If a British relief force had not rescued the panicked soldiers retreating from Concord by meeting them at the Lexington Green, the entire column might have been wiped out. Even with that there was still much hard fighting as the retreat continued through Lexington and Arlington (including hand to hand in the latter town). David Hackett Fisher has a wonderful account of the tactics used by the Americans that day in Paul Revere’s Ride.

    • #5
    • April 19, 2019, at 11:11 AM PDT
    • 3 likes
  6. Postmodern Hoplite Member
    Postmodern Hoplite Post author

    Hoyacon (View Comment):

    Worth ten bucks:

    The Road To Concord

    Done!

    • #6
    • April 19, 2019, at 11:42 AM PDT
    • 2 likes
  7. MarciN Member

    I’ve stumbled upon bits of that story here in the mid-Cape.

    First, in a small room behind the old fire station, preserved for posterity, there is an old printing press. It’s really small. It could print two sides of a letter-size sheet of paper. It was part of a network of “newspapers” across the commonwealth that was responsible for keeping citizens organized against the Brits.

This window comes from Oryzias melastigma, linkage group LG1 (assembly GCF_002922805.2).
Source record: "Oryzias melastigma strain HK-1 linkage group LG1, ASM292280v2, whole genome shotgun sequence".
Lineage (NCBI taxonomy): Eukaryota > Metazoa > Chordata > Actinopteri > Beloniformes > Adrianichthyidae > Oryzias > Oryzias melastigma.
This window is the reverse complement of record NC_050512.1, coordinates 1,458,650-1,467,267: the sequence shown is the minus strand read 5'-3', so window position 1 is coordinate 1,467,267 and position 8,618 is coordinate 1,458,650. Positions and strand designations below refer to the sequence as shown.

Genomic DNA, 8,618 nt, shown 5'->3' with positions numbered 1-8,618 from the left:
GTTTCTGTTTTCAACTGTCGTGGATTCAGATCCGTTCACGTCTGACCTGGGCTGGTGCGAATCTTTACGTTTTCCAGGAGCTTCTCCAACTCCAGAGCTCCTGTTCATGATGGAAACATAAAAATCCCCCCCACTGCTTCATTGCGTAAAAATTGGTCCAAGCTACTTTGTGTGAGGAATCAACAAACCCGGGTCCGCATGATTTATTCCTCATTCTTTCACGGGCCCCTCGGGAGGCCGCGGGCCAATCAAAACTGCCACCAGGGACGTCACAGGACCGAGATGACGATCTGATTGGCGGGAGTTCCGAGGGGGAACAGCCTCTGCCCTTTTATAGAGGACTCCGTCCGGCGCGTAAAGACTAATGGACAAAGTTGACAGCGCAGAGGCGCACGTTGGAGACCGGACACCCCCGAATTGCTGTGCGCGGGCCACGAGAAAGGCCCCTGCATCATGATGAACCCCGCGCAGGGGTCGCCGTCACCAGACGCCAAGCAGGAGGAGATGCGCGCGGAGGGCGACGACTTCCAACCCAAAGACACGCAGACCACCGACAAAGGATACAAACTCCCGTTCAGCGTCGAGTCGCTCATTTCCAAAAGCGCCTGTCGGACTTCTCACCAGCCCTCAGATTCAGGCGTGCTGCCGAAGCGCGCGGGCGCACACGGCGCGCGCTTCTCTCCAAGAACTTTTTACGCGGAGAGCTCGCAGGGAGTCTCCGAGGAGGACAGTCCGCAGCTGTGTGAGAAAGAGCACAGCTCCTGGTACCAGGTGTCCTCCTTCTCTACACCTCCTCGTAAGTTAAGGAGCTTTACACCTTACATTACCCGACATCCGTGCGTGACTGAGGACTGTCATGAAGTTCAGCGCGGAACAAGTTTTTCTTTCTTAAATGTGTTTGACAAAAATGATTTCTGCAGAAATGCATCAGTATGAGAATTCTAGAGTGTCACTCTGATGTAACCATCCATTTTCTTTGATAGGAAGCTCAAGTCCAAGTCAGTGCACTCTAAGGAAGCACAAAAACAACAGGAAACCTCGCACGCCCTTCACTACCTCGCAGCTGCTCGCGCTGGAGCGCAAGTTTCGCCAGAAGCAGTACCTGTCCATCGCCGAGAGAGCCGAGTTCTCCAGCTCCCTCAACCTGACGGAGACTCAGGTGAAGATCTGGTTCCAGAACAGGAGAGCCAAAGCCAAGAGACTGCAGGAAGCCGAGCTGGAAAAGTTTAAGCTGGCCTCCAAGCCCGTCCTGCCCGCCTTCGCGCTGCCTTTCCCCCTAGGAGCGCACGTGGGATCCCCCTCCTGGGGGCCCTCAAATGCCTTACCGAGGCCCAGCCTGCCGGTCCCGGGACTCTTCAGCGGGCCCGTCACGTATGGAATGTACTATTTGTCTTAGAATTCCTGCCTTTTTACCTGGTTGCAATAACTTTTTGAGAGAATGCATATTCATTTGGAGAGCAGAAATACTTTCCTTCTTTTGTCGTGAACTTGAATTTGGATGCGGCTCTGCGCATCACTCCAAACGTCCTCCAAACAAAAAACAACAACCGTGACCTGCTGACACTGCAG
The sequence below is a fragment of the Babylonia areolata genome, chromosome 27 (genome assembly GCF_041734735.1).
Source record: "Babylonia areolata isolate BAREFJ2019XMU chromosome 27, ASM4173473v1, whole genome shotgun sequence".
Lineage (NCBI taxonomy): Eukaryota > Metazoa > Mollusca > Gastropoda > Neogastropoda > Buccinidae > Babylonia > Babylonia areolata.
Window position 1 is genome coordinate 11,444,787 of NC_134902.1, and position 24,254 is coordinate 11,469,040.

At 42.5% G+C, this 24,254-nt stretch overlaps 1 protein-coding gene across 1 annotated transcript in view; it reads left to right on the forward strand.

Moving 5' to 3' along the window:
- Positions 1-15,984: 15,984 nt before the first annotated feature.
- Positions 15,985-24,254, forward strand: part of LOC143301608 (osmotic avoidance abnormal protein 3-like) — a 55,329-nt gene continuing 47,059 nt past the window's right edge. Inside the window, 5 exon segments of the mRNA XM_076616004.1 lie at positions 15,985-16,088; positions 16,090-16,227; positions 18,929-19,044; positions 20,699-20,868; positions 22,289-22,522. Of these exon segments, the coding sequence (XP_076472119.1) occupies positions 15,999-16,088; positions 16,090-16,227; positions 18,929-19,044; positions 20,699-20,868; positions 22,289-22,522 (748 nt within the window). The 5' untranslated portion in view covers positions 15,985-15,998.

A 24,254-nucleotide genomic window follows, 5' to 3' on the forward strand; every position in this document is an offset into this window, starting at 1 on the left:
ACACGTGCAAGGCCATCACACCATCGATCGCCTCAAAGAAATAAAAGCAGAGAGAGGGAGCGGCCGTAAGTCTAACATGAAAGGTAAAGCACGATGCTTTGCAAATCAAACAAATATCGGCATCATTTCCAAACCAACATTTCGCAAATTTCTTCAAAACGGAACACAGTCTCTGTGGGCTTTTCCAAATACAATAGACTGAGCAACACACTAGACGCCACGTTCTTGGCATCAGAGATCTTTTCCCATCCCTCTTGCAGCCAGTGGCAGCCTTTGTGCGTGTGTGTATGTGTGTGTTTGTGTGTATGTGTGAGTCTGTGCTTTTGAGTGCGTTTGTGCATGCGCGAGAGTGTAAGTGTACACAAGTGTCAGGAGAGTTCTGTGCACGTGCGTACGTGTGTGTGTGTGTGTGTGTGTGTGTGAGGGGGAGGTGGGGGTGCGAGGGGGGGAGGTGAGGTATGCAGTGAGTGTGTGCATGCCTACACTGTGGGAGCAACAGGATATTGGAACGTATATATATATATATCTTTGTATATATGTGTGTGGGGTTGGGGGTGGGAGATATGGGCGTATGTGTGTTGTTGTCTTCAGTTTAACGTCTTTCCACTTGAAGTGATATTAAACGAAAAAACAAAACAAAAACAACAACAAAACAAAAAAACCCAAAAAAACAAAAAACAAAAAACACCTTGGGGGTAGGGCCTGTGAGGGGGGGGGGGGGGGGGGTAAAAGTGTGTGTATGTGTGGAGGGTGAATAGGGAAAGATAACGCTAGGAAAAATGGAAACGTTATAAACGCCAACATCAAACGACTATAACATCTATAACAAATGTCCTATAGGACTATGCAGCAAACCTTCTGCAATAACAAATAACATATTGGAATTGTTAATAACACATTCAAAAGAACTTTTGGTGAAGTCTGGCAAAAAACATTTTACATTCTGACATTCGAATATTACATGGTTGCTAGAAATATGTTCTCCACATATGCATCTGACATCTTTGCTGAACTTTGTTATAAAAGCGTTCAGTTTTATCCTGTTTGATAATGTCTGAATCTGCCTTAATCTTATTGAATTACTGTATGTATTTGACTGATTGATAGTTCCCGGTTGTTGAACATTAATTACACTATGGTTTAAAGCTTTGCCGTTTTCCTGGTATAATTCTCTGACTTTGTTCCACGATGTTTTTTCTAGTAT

Then I saw a small plaque in our town manager’s office commemorating the gentlemen from Yarmouth who served with the Massachusetts Militia at Lexington and Concord.

    I was surprised to see this. Yarmouth is 92 miles away from Concord if you take modern highways to get there. In the 1770s, depending on whom you ask, horses could be counted on to carry a mounted soldier somewhere between 30 and 50 miles a day. How could the Yarmouth militia members have been there in Concord that day?

    I think the answer is in that printing press. I think the Massachusetts colonists were more organized than it would seem from some historical accounts. They had to have known this battle was coming.

    This interesting article tells the story of how the Revolution came together on Cape Cod.

    • #7
    • April 19, 2019, at 11:54 AM PDT
    • 7 likes
  8. The Reticulator Member

    MarciN (View Comment):
    I think the answer is in that printing press. I think the Massachusetts colonists were more organized that it would seem from some historical accounts. They had to have known this battle was coming. 

    I don’t know about the particular detail you mention, but I think Kevin Phillips agrees with you in his book, 1775: A Good Year for Revolution.